Garthniiel made a choking noise and nearly spat out his food. “She’s—she’s fine, I think. She’s married now.”

“Married?” asked Majjreo. “I should congratulate you!”

“No,” said Garthniiel quickly. He glanced at Avenel. “No, uh, she married Sir Petriin.”

“Oh,” said Majjreo. “Oh dear. Well, you’ll have more chances. Sow your wild oats, as they say.”

“Uh, yes,” said Garthniiel, looking distinctly like he wanted to crawl under the table and die. “I’m, uh, sure I will.”

There was a small noise to Deena’s right, and she turned to see Avenel stifling a laugh.

When the last of the plates had been cleared away, Majjreo got to his feet. “Now that we have all been fed, shall we have a tour of the house? I’m sure you are all dying to see the rest of my Sorenna’s brilliance.”

“Thank you,” said Garthniiel, “but I think we’re all tired from our journey.”

“Oh,” said Majjreo, his face falling a little. “Yes, of course. Well, we can still have ourselves a bit of a tour on our way up to the guest chambers.”

Majjreo led them up the stairs, where each individual step and banister had been painted a different color of the rainbow. At the top, the corridor they walked down was equally garish, the walls a canary yellow splattered with purple dots of varying sizes.

“Sorenna painted that one herself,” said Majjreo, pointing to a purple smudge near the bottom. “She was too weak to hold the brush properly, bless her, but she tried.”

The only redeeming part of the corridor were the paintings that lined the walls. They were all different sizes and depicted a variety of different subject matter, but all were skillfully rendered and beautiful despite their surroundings. “Who painted these?” asked Deena.

“Oh, various people,” said Majjreo. “Most of these I collected before Sorenna was born. Some were commissioned, some bought, and some were given to me as gifts. Ah, here, your rooms are this way. I shall leave you to rest, but please do not hesitate if you require anything in the night. My own rooms are just down this hall.”

“Thank you,” said Garthniiel, “and thank you for your hospitality.”

“Think nothing of it,” replied Majjreo with a flap of his hand. “I’m glad you came; it’s been too long since Sorenna’s opus was last shared with anyone.”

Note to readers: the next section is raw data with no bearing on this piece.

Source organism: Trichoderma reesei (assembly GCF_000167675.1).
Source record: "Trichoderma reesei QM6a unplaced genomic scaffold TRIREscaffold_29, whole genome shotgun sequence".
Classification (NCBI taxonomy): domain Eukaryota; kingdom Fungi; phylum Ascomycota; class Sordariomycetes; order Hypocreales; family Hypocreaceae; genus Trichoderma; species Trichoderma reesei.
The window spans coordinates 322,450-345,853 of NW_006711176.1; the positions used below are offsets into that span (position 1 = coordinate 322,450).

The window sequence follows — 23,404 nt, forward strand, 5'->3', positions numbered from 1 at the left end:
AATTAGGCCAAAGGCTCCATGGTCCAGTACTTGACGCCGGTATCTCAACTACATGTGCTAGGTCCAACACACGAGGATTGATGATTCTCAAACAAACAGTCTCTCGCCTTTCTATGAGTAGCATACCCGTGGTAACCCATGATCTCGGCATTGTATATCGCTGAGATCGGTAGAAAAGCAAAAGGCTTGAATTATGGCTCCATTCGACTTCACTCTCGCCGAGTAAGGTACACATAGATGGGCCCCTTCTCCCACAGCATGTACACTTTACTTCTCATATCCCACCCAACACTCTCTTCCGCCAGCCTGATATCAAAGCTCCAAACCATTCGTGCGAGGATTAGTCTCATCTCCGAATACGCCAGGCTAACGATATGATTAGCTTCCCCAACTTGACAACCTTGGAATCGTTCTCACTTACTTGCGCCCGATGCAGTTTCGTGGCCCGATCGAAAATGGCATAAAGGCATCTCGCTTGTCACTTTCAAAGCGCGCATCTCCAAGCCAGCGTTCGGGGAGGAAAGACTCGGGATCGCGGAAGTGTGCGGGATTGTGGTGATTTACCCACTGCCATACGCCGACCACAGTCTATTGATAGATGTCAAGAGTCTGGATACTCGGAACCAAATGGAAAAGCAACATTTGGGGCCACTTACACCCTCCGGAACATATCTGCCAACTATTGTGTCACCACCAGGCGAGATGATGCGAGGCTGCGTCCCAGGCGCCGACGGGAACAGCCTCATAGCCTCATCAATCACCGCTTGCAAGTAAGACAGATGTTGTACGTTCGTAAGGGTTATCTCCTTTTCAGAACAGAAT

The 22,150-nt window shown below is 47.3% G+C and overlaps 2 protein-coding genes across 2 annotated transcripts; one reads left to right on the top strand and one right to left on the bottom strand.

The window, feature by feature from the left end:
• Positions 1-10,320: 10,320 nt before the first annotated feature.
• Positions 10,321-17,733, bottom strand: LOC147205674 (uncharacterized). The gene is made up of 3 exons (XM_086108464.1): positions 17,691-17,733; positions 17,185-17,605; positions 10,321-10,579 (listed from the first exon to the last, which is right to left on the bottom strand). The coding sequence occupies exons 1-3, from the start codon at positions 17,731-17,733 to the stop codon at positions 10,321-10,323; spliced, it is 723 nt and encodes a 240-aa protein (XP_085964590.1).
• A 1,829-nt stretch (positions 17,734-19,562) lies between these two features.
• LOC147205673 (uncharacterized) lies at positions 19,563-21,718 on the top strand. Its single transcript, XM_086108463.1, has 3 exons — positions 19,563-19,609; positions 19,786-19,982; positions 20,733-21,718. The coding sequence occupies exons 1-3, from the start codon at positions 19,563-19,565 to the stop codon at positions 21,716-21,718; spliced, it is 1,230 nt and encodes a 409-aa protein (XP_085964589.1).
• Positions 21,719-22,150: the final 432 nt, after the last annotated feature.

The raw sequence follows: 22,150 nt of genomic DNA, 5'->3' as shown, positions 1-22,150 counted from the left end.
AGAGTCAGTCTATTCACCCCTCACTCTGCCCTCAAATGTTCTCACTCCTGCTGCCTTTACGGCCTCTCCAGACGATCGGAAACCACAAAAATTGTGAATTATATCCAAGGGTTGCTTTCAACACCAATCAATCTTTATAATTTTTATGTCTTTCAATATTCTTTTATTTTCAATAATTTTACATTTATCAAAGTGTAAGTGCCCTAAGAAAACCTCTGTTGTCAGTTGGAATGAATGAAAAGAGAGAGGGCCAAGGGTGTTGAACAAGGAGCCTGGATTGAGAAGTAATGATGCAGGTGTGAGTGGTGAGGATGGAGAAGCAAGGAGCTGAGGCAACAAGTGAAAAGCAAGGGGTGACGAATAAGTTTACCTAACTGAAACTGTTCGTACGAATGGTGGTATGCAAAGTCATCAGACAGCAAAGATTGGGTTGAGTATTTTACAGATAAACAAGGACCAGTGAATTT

The room that Deena had been given was thankfully free of Sorenna’s unique aesthetic. It was large, too, with an ornate four-poster bed in the middle and giant windows overlooking the front garden. Deena let herself flop down onto the bed, and it was so soft that it may as well have been a cloud. There was a tub, too, behind a silk screen, but no water to fill it with.

Deena lay there staring up at the canopy for a moment. It was so comfortable that she didn’t want to get up, but it had been days since she last bathed. She raised her arm, sniffed, and immediately regretted her decision. With a sigh, she forced herself back onto her feet and picked up the lamp by the door.

It was quiet outside. The others were all already in their own rooms. It took Deena a moment to remember where Majjreo had pointed, then she walked down the hall and knocked on the door of what she hoped was the right room.

Lord Majjreo opened the door. “Yes, my dear?”

“I, um, I was wondering if I could draw a bath,” said Deena. “If it’s not too much trouble.”

“Ah, yes, “ said Majjreo. “Yes, of course. Wait here while I fetch one of the maids.”

Lord Majjreo quickly disappeared down the hall, and Deena took the time to examine some of the paintings. Up close, she could only see the individual brush strokes, but once she had taken a step or two back, the full image quickly emerged. It was fascinating.

She was squinting at a picture of a waterfall when a portrait to the right caught her eye. The subject was a blonde woman sitting before an easel, a paint palette in one hand and a brush in the other. She wore a paint-splattered apron over a fine peach gown, and around her neck was a sapphire pendant.

Deena’s hand went to her own necklace, the one that Vallus had given her at the Silent Tower, sitting hidden beneath the neck of her blouse.

It belonged to your mother.

So then why was it here in this painting, sitting around the neck of some woman she didn’t know?

Lord Majjreo soon returned. “I see you’ve taken an interest in this portait,” he said. “A fine choice.”

“Yes,” said Deena. “Um, who is it?”

“An artist named Fosette,” said Majjreo. “This is one of her self-portraits. Very talented, as you can see, and very kind to my Sorenna. I acquired this after she passed away. A sudden illness, I was told. Very sad.” He held out his arm. “Shall I walk you to your room?”

Deena tore her eyes away from the painting. “Yes,” she said. “Thank you.”

They left Lord Majjreo shortly after dawn, after a quick breakfast of oatmeal with honey.